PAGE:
A 54-year-old Japanese-American woman underwent augmentation mammoplasty in 1986 in which 250-cc silicone implants were placed on each side above the muscle. After operation the patient had no complications. The breasts remained soft for 5 years.
In 1991 the patient noted increasing firmness in both breasts. She received no treatment at that time. Seventeen years after surgery, she presented for possible surgical intervention. On examination, she was noted to have Baker class IV capsular contractures bilaterally. She was placed on zafirlukast 20 mg administered by mouth 2 times daily. Three weeks later, the patient noted some improvement of the softness of both breasts. At 3 months after therapy was initiated, she had improved from Baker class IV to a class III in the right breast and class II on the left.
Capsular contracture is a common problem after placement of breast implants for augmentation or reconstruction. The precise mechanism by which the body produces this response to the implants is unknown. What we do know is that an inflammatory response occurs that results in periprosthetic fibrosis. The severity of this response appears to determine whether a patient will exhibit distortion or a painful periprosthetic scar.
Once capsular contracture develops, the current recommendations for treatment are breast massage, oral vitamin E therapy, and, lastly, surgical intervention.ls However, most surgeons agree that the best treatment for capsular contracture is prevention. It is difficult to predict which patients may have severe contracture. Certainly, a patient with development of a postoperative infection or hematoma would be at risk. Additionally, one might also consider those patients with a history of hypertrophic scarring to be at risk for significant contracture after breast augmentation. This “high-risk” group of women may benefit from prophylactic intervention that would decrease the inflammatory response.
Early intervention and prophylactic intervention appear to be the best means of decreasing the incidence of significant capsular contracture. Historically, surgeons have avoided the use of steroids in the treatment or prevention of capsular contracture because of the inherent risks. However, a more targeted approach that focuses on limiting the inflammatory response may prove more efficacious and safe. LTRAs have proven to be safe and efficacious for the treatment of asthma. Their antiinflammatory characteristics target early cellular-mediated proliferation without producing a generalized immunosuppression.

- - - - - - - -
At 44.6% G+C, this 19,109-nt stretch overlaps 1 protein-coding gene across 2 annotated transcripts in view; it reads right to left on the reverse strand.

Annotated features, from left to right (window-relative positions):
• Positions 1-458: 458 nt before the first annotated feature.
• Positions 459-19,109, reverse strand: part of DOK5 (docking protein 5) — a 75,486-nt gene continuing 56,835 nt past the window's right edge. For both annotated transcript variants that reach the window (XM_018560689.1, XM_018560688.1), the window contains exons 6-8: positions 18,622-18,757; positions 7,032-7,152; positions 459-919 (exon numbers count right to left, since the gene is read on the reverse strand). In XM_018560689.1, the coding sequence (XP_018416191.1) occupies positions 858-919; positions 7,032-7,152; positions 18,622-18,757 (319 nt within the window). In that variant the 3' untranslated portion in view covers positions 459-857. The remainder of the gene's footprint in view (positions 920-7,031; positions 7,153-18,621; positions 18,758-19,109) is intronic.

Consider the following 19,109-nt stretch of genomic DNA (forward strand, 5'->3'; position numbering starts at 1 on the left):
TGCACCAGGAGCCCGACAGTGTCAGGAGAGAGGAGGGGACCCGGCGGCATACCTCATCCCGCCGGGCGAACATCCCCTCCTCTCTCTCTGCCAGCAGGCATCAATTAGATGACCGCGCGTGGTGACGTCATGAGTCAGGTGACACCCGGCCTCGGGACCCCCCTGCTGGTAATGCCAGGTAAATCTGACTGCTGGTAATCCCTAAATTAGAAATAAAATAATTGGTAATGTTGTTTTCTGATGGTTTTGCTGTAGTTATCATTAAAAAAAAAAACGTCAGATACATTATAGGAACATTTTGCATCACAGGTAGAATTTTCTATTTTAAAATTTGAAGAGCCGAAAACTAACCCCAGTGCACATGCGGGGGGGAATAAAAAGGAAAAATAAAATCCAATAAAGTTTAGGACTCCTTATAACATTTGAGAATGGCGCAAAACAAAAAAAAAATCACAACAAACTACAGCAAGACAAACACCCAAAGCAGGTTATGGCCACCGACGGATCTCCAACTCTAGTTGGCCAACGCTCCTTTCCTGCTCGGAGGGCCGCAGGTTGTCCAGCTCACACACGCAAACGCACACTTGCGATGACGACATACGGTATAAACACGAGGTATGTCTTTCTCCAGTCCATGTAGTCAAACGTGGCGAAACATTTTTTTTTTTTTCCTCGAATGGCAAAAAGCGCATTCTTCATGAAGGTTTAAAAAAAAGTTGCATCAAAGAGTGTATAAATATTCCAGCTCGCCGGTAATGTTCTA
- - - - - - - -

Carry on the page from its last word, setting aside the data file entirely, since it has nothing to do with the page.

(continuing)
Possible Mechanisms of Action
The role of the macrophage and the mast cell may be particularly important in the physiological mechanisms by which LTRAs inhibit capsular contracture. Myofibroblasts having the properties of both fibroblasts and smooth muscle cells have been suggested as the cause of excess collagen production and extracellular matrix deposition.16-21 In addition, in 1981 Baker et a122 specifically credited the myofibroblast as the probable cause of capsular contracture. They postulated that drugs that inhibit myofibroblast smooth muscle activity would be beneficial in preventing capsular contracture.
If indeed the myofibroblast is responsible for the exaggerated collagen deposition and the resultant smooth muscle activity postulated in capsular contracture, perhaps immunomodulation at the cellular level can reduce capsular contracture. These mechanisms include inhibition of the macrophage and mast cell response. First by reducing the cellular response of SRS-A (substance of anaphylaxis) (Figure 1, A), the “histamine-like” response generated by eosinophills, mast cells, neutrophils, and lymphocytes will be inhibited. Second, by preventing monocyte activation, cytokine and growth factor release, and the production of superoxide radicals, the inflammatory cascade will be reduced significantly (Figure 1, B).10’23’24
A report by Niessen, et al 18 suggests that the macrophage is a pivotal intermediary between the inflammatory phase and scar formation. The macrophage release of fibroblast activating cytokines, transforming growth factor—(3, platelet-derived growth factor, and interleukins is important in collagen production, organization, and extracellular matrix degradation. Niessen et a118 suggest that all of the cellular and immunologic processes, not just fibroblast activity alone, are important in the formation of excessive scar tissue. The relationship between mast cells and scars is also suggested, as mast cells are found among dermal collagen bundles and are found in higher numbers in hypertrophic versus “normal” scars.23 The mast cell response is characterized by histamine-like activity, which is capable of stimulating collagen formation and is notably increased in keloid tissue. The result is an increase in the collagen matrix found in scar tissue. This response is directly inhibited by LTRAs and would appear to reduce the rate of capsular contracture.